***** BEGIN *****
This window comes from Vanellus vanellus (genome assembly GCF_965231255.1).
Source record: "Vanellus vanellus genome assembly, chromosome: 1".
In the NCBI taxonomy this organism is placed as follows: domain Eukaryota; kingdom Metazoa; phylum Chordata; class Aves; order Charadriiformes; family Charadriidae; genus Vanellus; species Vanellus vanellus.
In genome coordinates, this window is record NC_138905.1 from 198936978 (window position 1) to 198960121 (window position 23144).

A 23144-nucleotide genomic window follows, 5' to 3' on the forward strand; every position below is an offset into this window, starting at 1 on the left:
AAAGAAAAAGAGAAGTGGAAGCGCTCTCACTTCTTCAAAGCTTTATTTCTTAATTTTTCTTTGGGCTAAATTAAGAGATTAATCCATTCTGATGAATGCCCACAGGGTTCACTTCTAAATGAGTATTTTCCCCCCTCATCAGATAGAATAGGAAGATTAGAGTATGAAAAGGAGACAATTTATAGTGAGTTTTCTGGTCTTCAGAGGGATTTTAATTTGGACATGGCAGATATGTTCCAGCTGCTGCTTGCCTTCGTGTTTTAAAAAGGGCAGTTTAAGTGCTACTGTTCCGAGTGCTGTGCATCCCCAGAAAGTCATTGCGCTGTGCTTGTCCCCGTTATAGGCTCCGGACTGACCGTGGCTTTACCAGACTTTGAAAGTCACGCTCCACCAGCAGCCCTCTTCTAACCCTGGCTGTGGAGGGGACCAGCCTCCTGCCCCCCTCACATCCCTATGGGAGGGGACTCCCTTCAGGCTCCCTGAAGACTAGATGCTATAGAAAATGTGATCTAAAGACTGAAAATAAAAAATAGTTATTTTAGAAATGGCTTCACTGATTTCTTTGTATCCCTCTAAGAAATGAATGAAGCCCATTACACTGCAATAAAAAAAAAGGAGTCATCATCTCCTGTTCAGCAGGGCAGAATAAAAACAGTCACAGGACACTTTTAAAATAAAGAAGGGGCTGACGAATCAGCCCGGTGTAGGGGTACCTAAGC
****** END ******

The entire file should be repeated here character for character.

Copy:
This window comes from Vanellus vanellus (genome assembly GCF_965231255.1).
Source record: "Vanellus vanellus genome assembly, chromosome: 1".
In the NCBI taxonomy this organism is placed as follows: domain Eukaryota; kingdom Metazoa; phylum Chordata; class Aves; order Charadriiformes; family Charadriidae; genus Vanellus; species Vanellus vanellus.
In genome coordinates, this window is record NC_138905.1 from 198936978 (window position 1) to 198960121 (window position 23144).

A 23144-nucleotide genomic window follows, 5' to 3' on the forward strand; every position below is an offset into this window, starting at 1 on the left:
AAAGAAAAAGAGAAGTGGAAGCGCTCTCACTTCTTCAAAGCTTTATTTCTTAATTTTTCTTTGGGCTAAATTAAGAGATTAATCCATTCTGATGAATGCCCACAGGGTTCACTTCTAAATGAGTATTTTCCCCCCTCATCAGATAGAATAGGAAGATTAGAGTATGAAAAGGAGACAATTTATAGTGAGTTTTCTGGTCTTCAGAGGGATTTTAATTTGGACATGGCAGATATGTTCCAGCTGCTGCTTGCCTTCGTGTTTTAAAAAGGGCAGTTTAAGTGCTACTGTTCCGAGTGCTGTGCATCCCCAGAAAGTCATTGCGCTGTGCTTGTCCCCGTTATAGGCTCCGGACTGACCGTGGCTTTACCAGACTTTGAAAGTCACGCTCCACCAGCAGCCCTCTTCTAACCCTGGCTGTGGAGGGGACCAGCCTCCTGCCCCCCTCACATCCCTATGGGAGGGGACTCCCTTCAGGCTCCCTGAAGACTAGATGCTATAGAAAATGTGATCTAAAGACTGAAAATAAAAAATAGTTATTTTAGAAATGGCTTCACTGATTTCTTTGTATCCCTCTAAGAAATGAATGAAGCCCATTACACTGCAATAAAAAAAAAGGAGTCATCATCTCCTGTTCAGCAGGGCAGAATAAAAACAGTCACAGGACACTTTTAAAATAAAGAAGGGGCTGACGAATCAGCCCGGTGTAGGGGTACCTAAGC